How to Grow Summer Squash & Zucchini

  Y Star Summer Squash
   
Summer Squash is one of our most prolific summer vegetables and usually two plants will provide a family with a steady supply of fresh squash or zucchini.

If you are starting from seed, sow directly in 3-4" pots three or four weeks before transplanting. If you prefer to sow directly in the garden soil, wait until temperatures have become steadily warm and the soil is a minimum of 60° F. Squash will tolerate cold conditions when mature, but frost will kill tender seedlings. Choose a location that receives full sun that has been amended with ample compost or manure. Sow seeds every 4", eventually thinning to 12" between plants. Allow 5' between rows.

Squash needs consistently moist soil for peak performance. The plants are heavy feeders and will benefit from a good dose of fish emulsion when they are planted and when fruit sets. The other key to continuous production is to pick the fruits, even if you can’t eat them all. Squash and zucchini taste better when they are harvested small, and by picking the tender young fruits you encourage the plant to produce more. If fruits set on the plant and begin to develop mature seeds within, the plant will begin to curtail production.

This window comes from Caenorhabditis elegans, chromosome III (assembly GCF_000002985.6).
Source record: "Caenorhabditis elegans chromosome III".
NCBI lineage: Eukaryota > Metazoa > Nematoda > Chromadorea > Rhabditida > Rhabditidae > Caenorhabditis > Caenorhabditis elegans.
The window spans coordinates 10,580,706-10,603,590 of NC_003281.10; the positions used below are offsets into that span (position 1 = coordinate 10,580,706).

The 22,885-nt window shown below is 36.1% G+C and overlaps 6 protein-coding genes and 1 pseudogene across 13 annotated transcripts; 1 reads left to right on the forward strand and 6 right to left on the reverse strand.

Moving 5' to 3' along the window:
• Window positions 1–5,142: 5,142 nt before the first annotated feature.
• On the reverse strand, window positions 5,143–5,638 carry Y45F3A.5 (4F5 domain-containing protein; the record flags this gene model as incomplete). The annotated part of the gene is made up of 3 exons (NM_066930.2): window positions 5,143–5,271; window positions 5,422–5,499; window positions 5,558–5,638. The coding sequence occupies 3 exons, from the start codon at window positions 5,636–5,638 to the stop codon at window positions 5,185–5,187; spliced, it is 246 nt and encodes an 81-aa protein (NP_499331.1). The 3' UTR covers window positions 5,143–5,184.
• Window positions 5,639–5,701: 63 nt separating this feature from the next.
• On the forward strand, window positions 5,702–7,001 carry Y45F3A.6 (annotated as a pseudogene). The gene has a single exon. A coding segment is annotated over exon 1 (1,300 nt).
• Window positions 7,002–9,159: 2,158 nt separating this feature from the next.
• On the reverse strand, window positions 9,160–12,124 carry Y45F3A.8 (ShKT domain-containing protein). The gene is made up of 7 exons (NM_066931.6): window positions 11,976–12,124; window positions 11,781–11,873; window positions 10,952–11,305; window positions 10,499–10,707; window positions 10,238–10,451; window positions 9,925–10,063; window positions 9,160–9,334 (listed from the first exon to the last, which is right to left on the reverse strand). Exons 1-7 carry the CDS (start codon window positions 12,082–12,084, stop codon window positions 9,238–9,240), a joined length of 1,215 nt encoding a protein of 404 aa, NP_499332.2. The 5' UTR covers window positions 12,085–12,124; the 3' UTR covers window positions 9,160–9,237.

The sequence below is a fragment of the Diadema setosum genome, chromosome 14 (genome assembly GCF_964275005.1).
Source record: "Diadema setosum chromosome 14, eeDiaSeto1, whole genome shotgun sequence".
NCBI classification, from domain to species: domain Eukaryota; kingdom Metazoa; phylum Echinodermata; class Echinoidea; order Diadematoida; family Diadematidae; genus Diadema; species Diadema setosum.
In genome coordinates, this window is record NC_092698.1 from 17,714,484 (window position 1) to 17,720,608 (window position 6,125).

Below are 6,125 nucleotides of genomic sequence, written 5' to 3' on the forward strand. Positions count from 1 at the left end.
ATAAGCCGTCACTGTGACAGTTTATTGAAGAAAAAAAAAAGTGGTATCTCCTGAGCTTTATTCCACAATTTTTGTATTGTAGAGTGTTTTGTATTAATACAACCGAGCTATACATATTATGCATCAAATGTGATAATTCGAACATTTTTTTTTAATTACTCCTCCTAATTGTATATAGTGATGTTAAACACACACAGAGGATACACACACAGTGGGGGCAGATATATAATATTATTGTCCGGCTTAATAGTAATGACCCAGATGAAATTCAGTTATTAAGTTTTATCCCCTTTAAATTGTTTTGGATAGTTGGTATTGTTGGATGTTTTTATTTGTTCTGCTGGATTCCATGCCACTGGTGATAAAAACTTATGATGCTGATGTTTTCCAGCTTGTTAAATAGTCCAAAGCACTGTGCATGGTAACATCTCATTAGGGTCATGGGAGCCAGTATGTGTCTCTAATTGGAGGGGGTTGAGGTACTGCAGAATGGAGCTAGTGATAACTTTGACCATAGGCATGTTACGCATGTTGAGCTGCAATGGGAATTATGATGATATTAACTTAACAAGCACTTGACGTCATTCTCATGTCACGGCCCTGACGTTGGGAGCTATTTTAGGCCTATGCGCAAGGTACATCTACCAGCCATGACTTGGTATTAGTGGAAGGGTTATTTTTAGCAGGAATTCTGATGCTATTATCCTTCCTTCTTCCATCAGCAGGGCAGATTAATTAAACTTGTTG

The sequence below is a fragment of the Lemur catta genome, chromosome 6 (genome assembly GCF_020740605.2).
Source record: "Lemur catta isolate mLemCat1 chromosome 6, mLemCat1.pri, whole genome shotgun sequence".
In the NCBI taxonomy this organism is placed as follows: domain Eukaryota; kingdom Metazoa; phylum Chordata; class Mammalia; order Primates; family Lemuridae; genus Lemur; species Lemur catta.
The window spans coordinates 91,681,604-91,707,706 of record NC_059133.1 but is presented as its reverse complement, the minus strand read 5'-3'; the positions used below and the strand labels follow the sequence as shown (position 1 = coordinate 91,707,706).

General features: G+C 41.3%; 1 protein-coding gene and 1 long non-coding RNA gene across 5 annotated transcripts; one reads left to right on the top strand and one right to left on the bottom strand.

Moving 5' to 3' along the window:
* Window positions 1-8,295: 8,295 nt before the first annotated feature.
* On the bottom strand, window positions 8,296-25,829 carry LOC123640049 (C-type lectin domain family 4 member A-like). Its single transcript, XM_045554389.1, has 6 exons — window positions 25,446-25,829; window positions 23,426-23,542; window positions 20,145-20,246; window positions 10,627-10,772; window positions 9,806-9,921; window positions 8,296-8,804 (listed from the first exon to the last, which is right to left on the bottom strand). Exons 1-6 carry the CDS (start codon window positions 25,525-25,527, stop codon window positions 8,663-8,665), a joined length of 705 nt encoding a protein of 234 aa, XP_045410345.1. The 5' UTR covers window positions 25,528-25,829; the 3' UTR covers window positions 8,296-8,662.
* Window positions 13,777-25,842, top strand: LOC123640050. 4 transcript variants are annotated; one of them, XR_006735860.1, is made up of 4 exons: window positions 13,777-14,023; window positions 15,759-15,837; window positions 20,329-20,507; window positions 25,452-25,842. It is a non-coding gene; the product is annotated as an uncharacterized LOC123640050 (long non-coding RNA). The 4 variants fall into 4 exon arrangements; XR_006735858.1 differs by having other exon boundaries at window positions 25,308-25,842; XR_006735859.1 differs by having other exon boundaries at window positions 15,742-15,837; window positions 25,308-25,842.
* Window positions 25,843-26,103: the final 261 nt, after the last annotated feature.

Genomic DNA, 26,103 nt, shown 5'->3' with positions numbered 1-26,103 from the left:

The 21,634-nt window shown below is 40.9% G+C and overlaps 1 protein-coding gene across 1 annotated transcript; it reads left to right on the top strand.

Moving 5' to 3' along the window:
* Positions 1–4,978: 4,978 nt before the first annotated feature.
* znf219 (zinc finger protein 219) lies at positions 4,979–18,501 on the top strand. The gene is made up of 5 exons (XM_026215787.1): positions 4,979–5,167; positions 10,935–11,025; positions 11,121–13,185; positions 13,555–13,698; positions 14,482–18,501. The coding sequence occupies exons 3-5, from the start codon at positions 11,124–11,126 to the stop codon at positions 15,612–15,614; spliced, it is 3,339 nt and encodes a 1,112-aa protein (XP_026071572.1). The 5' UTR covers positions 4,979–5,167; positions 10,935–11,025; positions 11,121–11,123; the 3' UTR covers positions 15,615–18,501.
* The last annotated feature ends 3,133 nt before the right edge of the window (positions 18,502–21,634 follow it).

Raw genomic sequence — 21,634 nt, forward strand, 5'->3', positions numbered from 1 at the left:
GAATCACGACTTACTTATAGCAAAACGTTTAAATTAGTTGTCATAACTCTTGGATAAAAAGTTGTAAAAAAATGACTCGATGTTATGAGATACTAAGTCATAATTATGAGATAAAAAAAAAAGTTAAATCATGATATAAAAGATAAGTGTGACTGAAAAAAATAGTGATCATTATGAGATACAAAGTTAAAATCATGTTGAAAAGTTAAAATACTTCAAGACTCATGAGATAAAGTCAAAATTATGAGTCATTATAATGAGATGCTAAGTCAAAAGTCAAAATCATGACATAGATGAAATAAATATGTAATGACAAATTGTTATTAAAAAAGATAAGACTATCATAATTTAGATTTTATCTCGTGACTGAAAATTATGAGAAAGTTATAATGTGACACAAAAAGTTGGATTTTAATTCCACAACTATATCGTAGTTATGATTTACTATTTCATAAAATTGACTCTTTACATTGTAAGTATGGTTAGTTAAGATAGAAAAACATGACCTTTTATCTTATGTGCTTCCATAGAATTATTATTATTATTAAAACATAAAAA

Cocozelle Zucchini
   
If the first blossoms on the fruit fail to grow, turn black and begin to wither, do not become discouraged. The plant needs both male and female flowers to pollinate. The male flowers are long and thin. The female flowers are shorter and have a bulge at the stem end – the ovaries. Usually male flowers outnumber female flowers, and it is the female flowers that develop into fruits. With colony collapse disorder affecting the population of honey bees nationwide, you may need to resort to hand pollination. This is accomplished by cutting a male flower, removing the petals, and swishing the stamen inside the female flower to transfer the pollen.

If you wish to harvest squash blossoms, cut them cleanly with a knife or scissors when they are fully open, usually around mid day. Keep in mind that if you remove the female flowers you will diminish the fruit production of the plant.

When you harvest your squash, keep cool in the refrigerator and eat within a week.


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